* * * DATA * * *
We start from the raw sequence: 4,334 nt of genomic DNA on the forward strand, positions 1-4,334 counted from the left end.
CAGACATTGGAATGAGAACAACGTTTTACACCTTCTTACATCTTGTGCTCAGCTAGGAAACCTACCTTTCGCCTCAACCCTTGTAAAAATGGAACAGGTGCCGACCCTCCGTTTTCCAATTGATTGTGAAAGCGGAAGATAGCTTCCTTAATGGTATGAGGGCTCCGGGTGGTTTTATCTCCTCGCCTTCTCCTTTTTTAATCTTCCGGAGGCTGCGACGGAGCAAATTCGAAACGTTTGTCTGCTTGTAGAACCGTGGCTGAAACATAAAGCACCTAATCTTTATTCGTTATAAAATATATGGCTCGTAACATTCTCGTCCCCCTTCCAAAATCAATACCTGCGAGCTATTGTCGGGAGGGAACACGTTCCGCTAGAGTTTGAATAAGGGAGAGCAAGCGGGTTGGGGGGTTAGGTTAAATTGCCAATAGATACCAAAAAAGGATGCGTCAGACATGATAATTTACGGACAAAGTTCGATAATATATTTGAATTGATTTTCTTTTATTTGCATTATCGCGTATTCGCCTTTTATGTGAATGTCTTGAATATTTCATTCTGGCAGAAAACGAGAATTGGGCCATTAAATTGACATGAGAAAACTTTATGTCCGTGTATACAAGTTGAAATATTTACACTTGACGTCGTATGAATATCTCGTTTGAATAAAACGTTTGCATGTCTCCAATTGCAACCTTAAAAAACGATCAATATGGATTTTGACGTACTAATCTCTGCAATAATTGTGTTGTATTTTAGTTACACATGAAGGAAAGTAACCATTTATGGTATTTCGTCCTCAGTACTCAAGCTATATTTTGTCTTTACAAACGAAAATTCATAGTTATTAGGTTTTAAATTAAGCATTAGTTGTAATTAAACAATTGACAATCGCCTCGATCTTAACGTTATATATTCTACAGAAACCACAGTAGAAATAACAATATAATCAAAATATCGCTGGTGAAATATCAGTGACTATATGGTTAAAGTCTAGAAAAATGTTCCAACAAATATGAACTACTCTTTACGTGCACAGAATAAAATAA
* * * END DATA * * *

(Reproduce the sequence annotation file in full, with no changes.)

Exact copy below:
We start from the raw sequence: 4,334 nt of genomic DNA on the forward strand, positions 1-4,334 counted from the left end.
CAGACATTGGAATGAGAACAACGTTTTACACCTTCTTACATCTTGTGCTCAGCTAGGAAACCTACCTTTCGCCTCAACCCTTGTAAAAATGGAACAGGTGCCGACCCTCCGTTTTCCAATTGATTGTGAAAGCGGAAGATAGCTTCCTTAATGGTATGAGGGCTCCGGGTGGTTTTATCTCCTCGCCTTCTCCTTTTTTAATCTTCCGGAGGCTGCGACGGAGCAAATTCGAAACGTTTGTCTGCTTGTAGAACCGTGGCTGAAACATAAAGCACCTAATCTTTATTCGTTATAAAATATATGGCTCGTAACATTCTCGTCCCCCTTCCAAAATCAATACCTGCGAGCTATTGTCGGGAGGGAACACGTTCCGCTAGAGTTTGAATAAGGGAGAGCAAGCGGGTTGGGGGGTTAGGTTAAATTGCCAATAGATACCAAAAAAGGATGCGTCAGACATGATAATTTACGGACAAAGTTCGATAATATATTTGAATTGATTTTCTTTTATTTGCATTATCGCGTATTCGCCTTTTATGTGAATGTCTTGAATATTTCATTCTGGCAGAAAACGAGAATTGGGCCATTAAATTGACATGAGAAAACTTTATGTCCGTGTATACAAGTTGAAATATTTACACTTGACGTCGTATGAATATCTCGTTTGAATAAAACGTTTGCATGTCTCCAATTGCAACCTTAAAAAACGATCAATATGGATTTTGACGTACTAATCTCTGCAATAATTGTGTTGTATTTTAGTTACACATGAAGGAAAGTAACCATTTATGGTATTTCGTCCTCAGTACTCAAGCTATATTTTGTCTTTACAAACGAAAATTCATAGTTATTAGGTTTTAAATTAAGCATTAGTTGTAATTAAACAATTGACAATCGCCTCGATCTTAACGTTATATATTCTACAGAAACCACAGTAGAAATAACAATATAATCAAAATATCGCTGGTGAAATATCAGTGACTATATGGTTAAAGTCTAGAAAAATGTTCCAACAAATATGAACTACTCTTTACGTGCACAGAATAAAATAA